Open Access. Recently published in the International Journal of Strength and Conditioning "Efficacy of Cervical Spine Muscle Strength Training in the Prevention of Cervical Spine Injuries in Hockey Players: A Critically Appraised Topic" by Christoper Costa.
From 1948 through 2011, 355 documented cases of spinal cord injuries to were reported in ice hockey players, of which 78.9% were indicative of damage to the cervical spine. Tyrakowski and colleagues report a high incidence of cervical spine injuries occur during contact sports, such as football and hockey. In contrast, additional evidence purports that contact sports injuries only represent 8.9% of total spinal cord injuries reported annually. Hockey presented a particularly high incidence of spinal cord and cervical spine injuries.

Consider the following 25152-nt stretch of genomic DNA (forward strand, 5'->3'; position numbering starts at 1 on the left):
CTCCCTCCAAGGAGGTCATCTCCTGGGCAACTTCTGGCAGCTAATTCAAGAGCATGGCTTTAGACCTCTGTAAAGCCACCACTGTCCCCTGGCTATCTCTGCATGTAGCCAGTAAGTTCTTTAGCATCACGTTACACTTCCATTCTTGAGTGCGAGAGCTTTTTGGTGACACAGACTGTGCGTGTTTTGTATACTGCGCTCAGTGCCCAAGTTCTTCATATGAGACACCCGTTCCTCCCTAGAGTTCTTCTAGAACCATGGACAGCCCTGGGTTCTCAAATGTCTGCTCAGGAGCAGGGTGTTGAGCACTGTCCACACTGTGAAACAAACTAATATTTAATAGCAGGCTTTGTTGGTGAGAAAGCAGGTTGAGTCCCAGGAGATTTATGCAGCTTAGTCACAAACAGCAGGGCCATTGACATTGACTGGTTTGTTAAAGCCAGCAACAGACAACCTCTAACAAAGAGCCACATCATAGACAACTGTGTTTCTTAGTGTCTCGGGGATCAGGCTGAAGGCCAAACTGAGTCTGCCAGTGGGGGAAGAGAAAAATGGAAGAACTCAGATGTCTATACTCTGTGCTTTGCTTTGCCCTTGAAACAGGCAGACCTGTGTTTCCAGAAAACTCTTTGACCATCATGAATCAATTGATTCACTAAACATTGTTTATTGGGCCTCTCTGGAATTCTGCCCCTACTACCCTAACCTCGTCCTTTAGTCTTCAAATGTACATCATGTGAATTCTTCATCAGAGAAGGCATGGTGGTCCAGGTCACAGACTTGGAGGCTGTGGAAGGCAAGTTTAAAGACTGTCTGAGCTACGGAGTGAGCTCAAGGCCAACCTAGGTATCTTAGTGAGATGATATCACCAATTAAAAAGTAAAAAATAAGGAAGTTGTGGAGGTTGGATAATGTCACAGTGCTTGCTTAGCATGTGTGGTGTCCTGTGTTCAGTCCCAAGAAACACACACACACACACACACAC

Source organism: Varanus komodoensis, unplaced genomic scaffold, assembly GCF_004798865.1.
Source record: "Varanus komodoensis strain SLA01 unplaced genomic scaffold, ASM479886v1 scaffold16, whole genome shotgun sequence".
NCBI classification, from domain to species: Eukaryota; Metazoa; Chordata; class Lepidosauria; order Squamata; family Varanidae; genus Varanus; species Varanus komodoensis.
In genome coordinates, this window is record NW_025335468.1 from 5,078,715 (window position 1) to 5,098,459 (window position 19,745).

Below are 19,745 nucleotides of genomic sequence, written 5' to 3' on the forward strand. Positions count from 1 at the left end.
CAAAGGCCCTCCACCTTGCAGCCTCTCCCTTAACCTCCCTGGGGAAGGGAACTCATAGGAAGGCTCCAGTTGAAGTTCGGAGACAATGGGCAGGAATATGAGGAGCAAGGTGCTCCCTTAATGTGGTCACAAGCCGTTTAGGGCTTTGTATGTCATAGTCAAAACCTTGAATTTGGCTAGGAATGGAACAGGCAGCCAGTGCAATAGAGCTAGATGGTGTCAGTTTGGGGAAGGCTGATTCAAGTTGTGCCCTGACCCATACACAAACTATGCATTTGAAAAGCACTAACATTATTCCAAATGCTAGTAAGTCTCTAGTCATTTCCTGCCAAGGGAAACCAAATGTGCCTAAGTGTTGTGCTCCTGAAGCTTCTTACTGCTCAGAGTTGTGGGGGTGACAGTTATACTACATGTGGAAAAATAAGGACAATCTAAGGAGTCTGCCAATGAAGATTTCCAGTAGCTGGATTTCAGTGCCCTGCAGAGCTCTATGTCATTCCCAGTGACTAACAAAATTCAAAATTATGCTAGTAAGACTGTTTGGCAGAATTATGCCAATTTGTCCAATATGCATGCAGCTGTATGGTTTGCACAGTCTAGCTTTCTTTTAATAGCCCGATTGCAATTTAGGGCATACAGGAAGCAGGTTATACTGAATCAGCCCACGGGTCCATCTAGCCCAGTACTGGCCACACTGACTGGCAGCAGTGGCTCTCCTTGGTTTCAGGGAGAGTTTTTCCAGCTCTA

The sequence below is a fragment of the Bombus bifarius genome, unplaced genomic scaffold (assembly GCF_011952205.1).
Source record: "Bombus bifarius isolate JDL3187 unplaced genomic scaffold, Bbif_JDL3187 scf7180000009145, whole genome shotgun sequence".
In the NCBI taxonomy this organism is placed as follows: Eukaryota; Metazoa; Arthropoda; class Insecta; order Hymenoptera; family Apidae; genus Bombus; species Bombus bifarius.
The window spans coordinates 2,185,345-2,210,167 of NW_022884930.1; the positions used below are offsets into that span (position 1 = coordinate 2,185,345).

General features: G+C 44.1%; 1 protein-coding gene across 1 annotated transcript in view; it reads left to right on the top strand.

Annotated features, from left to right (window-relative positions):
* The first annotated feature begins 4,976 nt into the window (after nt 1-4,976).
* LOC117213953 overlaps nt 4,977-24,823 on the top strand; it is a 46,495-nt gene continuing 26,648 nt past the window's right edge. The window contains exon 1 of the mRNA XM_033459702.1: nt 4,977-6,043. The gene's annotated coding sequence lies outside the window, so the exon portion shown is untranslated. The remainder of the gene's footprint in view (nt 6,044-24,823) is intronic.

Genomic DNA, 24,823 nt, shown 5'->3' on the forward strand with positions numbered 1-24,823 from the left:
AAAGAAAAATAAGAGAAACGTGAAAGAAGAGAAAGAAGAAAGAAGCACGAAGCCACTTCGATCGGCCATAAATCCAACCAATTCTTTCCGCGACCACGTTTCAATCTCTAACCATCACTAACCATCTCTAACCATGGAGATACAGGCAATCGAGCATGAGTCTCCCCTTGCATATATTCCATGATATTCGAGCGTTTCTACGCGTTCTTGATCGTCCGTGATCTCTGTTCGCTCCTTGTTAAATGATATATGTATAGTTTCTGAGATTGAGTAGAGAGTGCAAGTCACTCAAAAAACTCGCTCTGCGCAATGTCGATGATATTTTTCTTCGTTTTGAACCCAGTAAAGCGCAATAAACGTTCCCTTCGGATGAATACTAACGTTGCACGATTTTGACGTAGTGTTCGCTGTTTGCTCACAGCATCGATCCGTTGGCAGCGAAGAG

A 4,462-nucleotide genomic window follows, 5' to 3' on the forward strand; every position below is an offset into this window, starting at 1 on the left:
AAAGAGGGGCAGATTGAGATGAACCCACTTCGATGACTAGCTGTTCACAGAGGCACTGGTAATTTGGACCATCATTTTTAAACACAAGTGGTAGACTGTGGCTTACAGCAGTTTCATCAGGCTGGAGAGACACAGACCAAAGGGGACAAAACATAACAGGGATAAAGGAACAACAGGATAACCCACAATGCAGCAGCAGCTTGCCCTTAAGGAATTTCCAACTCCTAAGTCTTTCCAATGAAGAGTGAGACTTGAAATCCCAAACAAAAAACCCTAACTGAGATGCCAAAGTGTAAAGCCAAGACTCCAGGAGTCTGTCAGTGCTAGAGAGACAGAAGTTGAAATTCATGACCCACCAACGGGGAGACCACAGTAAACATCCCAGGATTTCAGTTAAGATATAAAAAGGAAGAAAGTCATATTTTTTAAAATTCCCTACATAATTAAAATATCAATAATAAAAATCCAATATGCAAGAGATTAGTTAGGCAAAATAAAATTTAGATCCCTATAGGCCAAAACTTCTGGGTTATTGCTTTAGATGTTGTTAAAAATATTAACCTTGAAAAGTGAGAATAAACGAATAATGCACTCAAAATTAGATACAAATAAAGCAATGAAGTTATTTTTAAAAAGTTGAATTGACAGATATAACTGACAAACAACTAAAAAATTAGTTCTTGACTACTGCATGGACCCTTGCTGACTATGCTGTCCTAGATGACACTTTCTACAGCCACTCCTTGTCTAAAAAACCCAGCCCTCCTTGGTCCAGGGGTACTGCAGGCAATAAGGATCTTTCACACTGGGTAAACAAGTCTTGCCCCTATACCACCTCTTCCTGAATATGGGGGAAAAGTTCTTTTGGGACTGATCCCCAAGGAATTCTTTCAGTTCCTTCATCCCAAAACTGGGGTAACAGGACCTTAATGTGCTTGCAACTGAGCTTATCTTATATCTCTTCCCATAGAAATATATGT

Therefore, the goal of this brief review is to examine how muscle strength of the neck, cervical stabilization and range of motion (ROM) impacts cervical spine injuries. Additionally, acquiring a baseline strength analysis may elucidate the propensity towards neck related injuries in hockey players.
A collection of baseline ROM should be collected at the beginning of each season and used to measure percent baseline scale. The percent baseline scale could be used to delineate the percentage of return to baseline for the purpose of understanding an appropriate timeline.
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